Canada is expected to spend approximately $242 billion on health care this year, with spending growing by almost 4 % over last year.
Hospitals will continue to use the largest share of health care dollars in 2017, as they have for 20 years, accounting for 28.3 per cent of total spending.Medications will use up another 16.4 per cent, while physician services are close behind at 15.4 per cent of costs.
That $242 billion works out to about $6,604 per Canadian — $185 more per person than last year, reports the Canadian Institute for Health Information (CIHI), a not-for-profit organization that analyzes health care information in Canada.
For years, public health observers have worried the amount of money spent on health care has not kept pace with inflation and population growth.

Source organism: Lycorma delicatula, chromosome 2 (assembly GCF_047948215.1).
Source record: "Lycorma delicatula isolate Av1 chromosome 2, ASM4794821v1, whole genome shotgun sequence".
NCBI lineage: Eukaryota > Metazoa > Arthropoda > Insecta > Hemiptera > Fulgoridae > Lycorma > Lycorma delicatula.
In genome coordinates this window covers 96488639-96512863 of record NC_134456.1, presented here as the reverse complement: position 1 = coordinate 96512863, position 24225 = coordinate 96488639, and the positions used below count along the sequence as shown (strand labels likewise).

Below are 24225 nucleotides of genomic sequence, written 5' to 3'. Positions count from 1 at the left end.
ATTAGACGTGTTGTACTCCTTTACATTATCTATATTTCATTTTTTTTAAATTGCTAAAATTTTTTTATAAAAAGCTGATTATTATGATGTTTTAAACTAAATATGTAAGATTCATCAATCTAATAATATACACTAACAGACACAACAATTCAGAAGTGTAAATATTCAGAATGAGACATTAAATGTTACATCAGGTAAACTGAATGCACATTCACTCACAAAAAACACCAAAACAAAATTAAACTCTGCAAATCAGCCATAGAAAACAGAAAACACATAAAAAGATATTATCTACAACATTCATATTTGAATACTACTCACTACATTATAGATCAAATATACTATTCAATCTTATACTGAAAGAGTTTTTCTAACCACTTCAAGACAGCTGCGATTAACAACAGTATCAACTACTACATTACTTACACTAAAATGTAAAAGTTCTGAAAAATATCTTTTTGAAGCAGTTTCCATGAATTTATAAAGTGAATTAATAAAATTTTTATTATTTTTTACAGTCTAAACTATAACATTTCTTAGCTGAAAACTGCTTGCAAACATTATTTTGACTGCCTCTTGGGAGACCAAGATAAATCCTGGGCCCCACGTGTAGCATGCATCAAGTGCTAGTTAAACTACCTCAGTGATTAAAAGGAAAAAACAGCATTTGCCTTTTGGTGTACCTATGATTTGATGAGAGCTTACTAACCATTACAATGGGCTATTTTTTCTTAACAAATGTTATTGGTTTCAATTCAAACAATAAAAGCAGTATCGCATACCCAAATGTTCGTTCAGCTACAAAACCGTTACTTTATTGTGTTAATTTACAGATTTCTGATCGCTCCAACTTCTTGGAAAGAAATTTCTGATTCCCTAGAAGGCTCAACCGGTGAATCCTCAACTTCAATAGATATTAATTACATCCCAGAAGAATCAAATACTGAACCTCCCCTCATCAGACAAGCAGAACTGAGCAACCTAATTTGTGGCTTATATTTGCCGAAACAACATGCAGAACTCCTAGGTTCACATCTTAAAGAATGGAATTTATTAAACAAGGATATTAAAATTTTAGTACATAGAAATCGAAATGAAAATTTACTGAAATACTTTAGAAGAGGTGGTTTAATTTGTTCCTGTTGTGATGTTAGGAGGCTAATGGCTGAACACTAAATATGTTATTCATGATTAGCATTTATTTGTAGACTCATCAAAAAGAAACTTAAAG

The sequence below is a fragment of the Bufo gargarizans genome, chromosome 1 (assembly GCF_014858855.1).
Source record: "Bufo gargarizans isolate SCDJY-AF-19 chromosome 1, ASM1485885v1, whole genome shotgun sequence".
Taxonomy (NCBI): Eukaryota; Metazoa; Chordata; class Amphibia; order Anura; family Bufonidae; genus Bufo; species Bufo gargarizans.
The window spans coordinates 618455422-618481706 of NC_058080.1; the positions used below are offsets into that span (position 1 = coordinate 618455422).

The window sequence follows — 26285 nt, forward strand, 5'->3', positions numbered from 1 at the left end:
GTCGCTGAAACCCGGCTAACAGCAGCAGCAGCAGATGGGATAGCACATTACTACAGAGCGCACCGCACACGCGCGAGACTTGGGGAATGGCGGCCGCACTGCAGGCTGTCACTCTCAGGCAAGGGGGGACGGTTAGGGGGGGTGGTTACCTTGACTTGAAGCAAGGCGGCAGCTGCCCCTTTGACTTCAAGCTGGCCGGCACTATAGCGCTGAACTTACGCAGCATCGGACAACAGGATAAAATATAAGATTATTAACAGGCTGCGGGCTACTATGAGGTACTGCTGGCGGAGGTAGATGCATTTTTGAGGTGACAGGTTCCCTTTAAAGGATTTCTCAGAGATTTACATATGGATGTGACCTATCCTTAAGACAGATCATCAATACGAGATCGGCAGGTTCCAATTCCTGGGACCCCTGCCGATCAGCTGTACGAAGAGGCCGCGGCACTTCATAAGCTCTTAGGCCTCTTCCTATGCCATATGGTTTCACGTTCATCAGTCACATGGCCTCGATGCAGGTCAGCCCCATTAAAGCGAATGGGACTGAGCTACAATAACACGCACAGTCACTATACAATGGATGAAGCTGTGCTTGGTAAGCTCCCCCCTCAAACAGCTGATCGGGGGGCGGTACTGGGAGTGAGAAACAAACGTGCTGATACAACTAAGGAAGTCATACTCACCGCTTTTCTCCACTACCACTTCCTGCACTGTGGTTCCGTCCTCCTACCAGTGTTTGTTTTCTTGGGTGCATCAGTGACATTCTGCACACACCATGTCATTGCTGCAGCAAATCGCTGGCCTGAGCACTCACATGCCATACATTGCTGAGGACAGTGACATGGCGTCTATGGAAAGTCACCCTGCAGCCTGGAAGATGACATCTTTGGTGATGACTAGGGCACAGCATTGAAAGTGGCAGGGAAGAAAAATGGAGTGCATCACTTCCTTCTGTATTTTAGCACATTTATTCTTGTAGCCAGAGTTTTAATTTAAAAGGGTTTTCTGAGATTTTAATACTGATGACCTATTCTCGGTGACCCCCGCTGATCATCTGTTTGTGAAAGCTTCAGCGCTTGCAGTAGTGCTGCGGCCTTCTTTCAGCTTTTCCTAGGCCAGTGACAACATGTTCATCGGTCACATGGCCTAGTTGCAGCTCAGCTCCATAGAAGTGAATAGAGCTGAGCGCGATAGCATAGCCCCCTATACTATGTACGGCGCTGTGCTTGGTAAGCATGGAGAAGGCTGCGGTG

CIHI says since 2010, the average annual increase on health care has been only 3.2 per cent. But that appears to be shifting, says Michael Hunt, the director of health spending and strategic initiatives at CIHI.
He adds, “Canada’s economy is improving and, as we have seen in the past, when there is more economic growth, more money is spent on health care.”
In 2017, $39.8 billion is expected to be spent on medications in Canada. Of that, $14.5 billion or 42.7 per cent — will be financed by the public sector.
The expenses will be covered by provincial/territorial programs ($12.4 billion); federal direct drug subsidy programs ($760 million); and social security funds ($1.3 billion).
The rest will be paid for privately, either through private health insurance, or out-of-pocket.
Canada spent $1,012 per person on medications in 2015. That’s much less than the United States, which spent $1,457 per person, but more than every other country in the OECD (Organization for Economic Co-operation and Development) except Switzerland.
Canada also spent significantly more than the OECD average of $709 per person.